September 16, 2013
'Ransomware' in the browser

It seems our ransomware friends have decided to go on an easier path. Instead of having to infect machines they now just hijack the browser. This is done via advertisements. Where you would normally get an exploit kit to drop the ransomware on the machine it is now just a website. It does not load an exploit kit, no malware just a webpage.

Edit: It was pointed out to me that this is ‘Browlock’ as described here by F-Secure: http://www.f-secure.com/weblog/archives/00002590.html

They do some tricks to fool the average home user into thinking their PC might be locked. It doesn’t allow the tab / browser to just be closed, it shows some nag messages as well disable any clicking or context menu interaction. But just killing the process or holding the enter key when the nag messages start will solve the problem of the ‘locking’. There is no locking of files or locking the actual browser, just javascript snippets to convince the user.



I’ve found they are currently targeting 24 countries with unique templates for each of them. These ransomware pages accept Ukash, PaySafeCard orĀ  MoneyPak as payment options.

The page itself it far from interesting, it is the usual “You have committed a crime! You must pay X amount of currency to unlock all your PC”. The only nagging part about these browser ransomware pages are the little snippets to disallow you from leaving the page. It has some javascript to disable copy pasting and the right mouse button context menu:

document.ondragstart = test;
document.onselectstart = test;
document.oncontextmenu = test;
function test() {
return false;
}
document.oncontextmenu;
function catchControlKeys(event){
var code=event.keyCode ? event.keyCode : event.which ? event.which : null;
if (event.ctrlKey){
// Ctrl+U
if (code == 117) return false;
if (code == 85) return false;
// Ctrl+C
if (code == 99) return false;
if (code == 67) return false;
// Ctrl+A
if (code == 97) return false;
if (code == 65) return false;
}
}

The snippet below is inserted a couple hundred times to nag users when they try to close the browser or tab:

<iframe srcdoc=”&lt;script&gt;window.onbeforeunload = function(env){return &#39;< Automated translated setence saying your browser is locked and you should pay to unlock it >&#39;;}&lt;/script&gt;” src=”about:srcdoc”></iframe>


All the payment processing is done by posting the entered payment numbers to:

hxxp://r0849(dot)com/checkout.php

Manually visiting this page redirects you to another ransomeware page.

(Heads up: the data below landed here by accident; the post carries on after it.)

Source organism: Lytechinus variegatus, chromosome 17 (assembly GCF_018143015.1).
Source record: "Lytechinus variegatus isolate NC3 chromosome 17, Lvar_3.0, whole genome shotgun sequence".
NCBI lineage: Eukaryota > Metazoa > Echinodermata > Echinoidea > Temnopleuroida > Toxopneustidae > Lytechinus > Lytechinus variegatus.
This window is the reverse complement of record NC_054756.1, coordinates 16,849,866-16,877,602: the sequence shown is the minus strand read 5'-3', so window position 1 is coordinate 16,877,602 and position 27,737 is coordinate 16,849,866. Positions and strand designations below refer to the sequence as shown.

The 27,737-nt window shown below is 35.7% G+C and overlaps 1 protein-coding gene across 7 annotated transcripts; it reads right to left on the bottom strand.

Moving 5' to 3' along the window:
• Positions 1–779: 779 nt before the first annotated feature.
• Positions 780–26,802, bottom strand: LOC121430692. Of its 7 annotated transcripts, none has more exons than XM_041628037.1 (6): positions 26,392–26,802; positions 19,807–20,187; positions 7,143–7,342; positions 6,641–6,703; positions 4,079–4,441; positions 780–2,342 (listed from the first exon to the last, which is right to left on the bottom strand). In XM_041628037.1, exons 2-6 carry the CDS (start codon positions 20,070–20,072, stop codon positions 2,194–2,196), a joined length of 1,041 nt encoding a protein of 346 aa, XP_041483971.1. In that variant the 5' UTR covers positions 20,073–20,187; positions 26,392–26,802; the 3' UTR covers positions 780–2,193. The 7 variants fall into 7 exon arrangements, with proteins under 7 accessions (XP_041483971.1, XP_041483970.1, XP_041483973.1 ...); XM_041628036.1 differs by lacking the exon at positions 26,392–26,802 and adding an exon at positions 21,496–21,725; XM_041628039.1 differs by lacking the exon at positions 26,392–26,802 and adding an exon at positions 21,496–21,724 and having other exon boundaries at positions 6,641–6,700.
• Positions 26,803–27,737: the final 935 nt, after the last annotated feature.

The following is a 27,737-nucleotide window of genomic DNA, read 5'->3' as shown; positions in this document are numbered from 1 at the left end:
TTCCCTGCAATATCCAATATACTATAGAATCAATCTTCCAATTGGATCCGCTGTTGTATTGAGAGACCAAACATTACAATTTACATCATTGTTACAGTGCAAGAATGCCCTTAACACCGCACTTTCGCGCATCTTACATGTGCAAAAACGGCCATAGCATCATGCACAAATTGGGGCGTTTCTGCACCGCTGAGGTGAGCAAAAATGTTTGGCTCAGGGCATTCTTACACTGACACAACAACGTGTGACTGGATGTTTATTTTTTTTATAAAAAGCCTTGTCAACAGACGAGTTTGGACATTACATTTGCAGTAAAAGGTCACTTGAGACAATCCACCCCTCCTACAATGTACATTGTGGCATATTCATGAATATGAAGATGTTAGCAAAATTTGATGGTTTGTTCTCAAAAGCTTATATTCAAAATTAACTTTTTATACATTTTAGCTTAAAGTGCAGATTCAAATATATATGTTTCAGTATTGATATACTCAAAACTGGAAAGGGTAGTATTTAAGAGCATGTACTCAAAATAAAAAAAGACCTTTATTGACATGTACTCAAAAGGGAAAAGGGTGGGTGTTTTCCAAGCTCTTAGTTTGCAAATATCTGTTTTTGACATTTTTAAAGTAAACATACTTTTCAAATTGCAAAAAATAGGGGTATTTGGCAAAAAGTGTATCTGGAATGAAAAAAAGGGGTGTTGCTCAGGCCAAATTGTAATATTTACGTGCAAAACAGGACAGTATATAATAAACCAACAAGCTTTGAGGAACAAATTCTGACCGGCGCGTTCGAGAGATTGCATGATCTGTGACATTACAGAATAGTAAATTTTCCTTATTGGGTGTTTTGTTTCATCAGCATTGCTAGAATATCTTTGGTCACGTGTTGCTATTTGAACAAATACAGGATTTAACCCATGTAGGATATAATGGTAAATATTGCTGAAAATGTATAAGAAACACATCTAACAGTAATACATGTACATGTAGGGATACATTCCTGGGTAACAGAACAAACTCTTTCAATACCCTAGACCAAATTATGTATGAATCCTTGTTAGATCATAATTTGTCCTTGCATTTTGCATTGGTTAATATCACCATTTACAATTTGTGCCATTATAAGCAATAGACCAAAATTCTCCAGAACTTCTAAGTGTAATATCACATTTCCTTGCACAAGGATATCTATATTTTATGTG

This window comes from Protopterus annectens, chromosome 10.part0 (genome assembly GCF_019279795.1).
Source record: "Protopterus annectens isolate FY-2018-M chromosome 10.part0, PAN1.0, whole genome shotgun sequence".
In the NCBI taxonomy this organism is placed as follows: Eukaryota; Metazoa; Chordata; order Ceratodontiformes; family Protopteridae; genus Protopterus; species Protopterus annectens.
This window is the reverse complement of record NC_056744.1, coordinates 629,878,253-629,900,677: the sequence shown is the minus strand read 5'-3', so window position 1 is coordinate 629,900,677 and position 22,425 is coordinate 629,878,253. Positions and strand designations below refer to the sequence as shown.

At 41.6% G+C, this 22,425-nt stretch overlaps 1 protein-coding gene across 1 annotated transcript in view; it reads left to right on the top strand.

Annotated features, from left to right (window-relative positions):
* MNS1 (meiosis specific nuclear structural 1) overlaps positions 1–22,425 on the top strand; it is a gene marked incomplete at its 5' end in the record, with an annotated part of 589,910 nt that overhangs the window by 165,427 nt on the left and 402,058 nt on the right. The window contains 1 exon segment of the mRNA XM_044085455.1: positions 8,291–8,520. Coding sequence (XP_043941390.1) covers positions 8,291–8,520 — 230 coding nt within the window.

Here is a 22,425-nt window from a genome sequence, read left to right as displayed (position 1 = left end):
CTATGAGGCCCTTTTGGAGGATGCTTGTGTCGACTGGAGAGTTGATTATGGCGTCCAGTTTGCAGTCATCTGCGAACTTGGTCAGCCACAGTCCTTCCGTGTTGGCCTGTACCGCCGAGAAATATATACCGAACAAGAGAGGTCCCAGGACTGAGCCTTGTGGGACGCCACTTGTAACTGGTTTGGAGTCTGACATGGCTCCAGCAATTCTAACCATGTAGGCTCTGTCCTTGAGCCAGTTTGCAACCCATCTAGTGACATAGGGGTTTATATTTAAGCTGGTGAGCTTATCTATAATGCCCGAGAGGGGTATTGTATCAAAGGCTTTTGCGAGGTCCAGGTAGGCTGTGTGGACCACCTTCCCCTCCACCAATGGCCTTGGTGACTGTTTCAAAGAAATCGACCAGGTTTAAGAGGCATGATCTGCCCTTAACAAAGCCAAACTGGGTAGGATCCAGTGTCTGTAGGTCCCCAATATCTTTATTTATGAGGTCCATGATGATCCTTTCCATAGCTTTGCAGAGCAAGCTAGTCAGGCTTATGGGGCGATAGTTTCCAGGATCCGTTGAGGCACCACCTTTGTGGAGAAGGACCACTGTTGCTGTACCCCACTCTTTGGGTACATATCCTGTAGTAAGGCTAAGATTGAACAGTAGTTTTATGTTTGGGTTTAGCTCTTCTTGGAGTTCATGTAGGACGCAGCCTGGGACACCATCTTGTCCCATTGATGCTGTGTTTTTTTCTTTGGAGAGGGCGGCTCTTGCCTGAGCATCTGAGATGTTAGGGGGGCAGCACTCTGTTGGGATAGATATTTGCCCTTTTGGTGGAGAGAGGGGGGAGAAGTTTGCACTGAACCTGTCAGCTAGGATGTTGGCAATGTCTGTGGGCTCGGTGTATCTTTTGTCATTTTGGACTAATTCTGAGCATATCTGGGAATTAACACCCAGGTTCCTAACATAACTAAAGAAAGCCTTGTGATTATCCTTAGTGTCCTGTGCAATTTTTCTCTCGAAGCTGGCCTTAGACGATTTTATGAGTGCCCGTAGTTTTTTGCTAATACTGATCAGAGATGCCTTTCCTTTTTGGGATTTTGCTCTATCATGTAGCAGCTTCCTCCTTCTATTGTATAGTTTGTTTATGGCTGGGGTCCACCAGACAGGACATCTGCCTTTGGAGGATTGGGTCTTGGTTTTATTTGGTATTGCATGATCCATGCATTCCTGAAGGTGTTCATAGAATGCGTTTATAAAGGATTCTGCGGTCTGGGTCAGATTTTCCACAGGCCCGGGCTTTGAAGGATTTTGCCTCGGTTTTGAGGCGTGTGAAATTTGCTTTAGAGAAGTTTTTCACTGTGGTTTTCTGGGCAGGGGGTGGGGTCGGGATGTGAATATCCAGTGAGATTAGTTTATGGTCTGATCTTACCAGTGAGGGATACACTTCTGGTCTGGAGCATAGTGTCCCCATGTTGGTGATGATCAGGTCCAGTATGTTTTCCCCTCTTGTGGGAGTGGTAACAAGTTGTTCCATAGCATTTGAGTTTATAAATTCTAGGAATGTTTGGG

Everything runs on the same machine with IP: 91.220.131.108

This IP currently has the following domains pointing to it:

c4665.com
e6795.com
f3145.com
h6785.com
i4578.com
k3789.com
o4854.com
o7677.com
p8569.com
q3754.com
r2976.com

The URLs generated for every country look like this, they append the local police force website onto generated subdomains:

Europe & UK: hxxp://europol.europe.eu.id364371920-5491007860.o4854(dot)com/
Czech Republic: hxxp://policie.cz.id455880108-5968240394.h6785(dot)com/
Canada: hxxp://rcmp.gc.ca.id721724926-7498905753.r2976(dot)com/
United States: hxxp://fbi.gov.id387812644-6709187810.e6795(dot)com/
Germany: hxxp://polizei.de.id266579833-2035509219.i4578(dot)com/
Italy: hxxp://polizia-penitenziaria.it.id712283838-1811947395.p8569(dot)com/
Netherlands: hxxp://politie.nl.id522334837-5248227971.r2976(dot)com/
Austria: hxxp://polizei.gv.at.id177526156-2149008243.o4854(dot)com/
Denmark: hxxp://politi.dk.id509546739-3505227551.r2976(dot)com/
France: hxxp://europol.europe.eu.france.id823656192-4927072568.k3789(dot)com/
New Zealand: hxxp://police.govt.nz.id766652922-6891458535.o4854(dot)com/
Poland: hxxp://policja.pl.id806404301-7879340615.f3145(dot)com/
Spain: hxxp://policia.es.id958212377-8394545408.o4854(dot)com/
Sweden: hxxp://polisen.se.id818801983-2087236659.i4578(dot)com/
Turkey: hxxp://egm.gov.tr.id186914923-5094277828.o4854(dot)com/
Switzerland: hxxp://polizei.ch.id560198569-4965186385.o7677(dot)com/
Slovakia: hxxp://minv.sk.id883808210-3960124383.e6795(dot)com/
Norway: hxxp://politi.no.id784951924-4464159024.f3145(dot)com/
Luxembourg: hxxp://police.public.lu.id299505676-9305979884.r2976(dot)com/
Latvia: hxxp://vp.gov.lv.id735112767-9538979416.o7677(dot)com/
Hungary: hxxp://police.hu.id718033610-3265846964.c4665(dot)com/
Estonia: hxxp://politsei.ee.id429231001-7999764185.k3789(dot)com/
Belgium: hxxp://polfed-fedpol.be.id814998705-3053255312.e6795(dot)com/
Portugal: hxxp://psp.pt.id741374536-8129614885.s4583(dot)com/
Finland: hxxp://poliisi.fi.id252161139-4927948242.q3754(dot)com/
Australia: hxxp://afp.gov.au.id252161139-4927948242.q3754(dot)com/

Appending ‘/?result=success’ to these URLs will show you the screen of when a payment is successful, appending ‘/?result=fail’ will show you the screen when a wrong code is used. When a user ‘successfully’ unlocks the ‘ransomware’ by paying he/she will get a message saying their browser will be unlocked in 12 hours.

And here is a list of all the templates used for all the different countries they target:

Edit: Added Mexican and Irish template design thanks to Kafeine!
Edit 2: Added Portuguese, Finish and Australian design thanks to Kira 2.0!

Finland

image

Australia

image

United States

image

Portugal

image

Mexico

image

Ireland

image

Austria

image

Canada

image

Switzerland:

image

Czech Republic

image

Germany

image

Denmark

image

Estonia

image

Spain

image

Europe (Generic) & UK

image

France

image

Hungary

image

Italy

image

Luxembourg

image

Latvia

image

Netherlands

image

Norway

image

New Zealand

image

Poland

image

Sweden

image

Slovakia

image

Turkey

image

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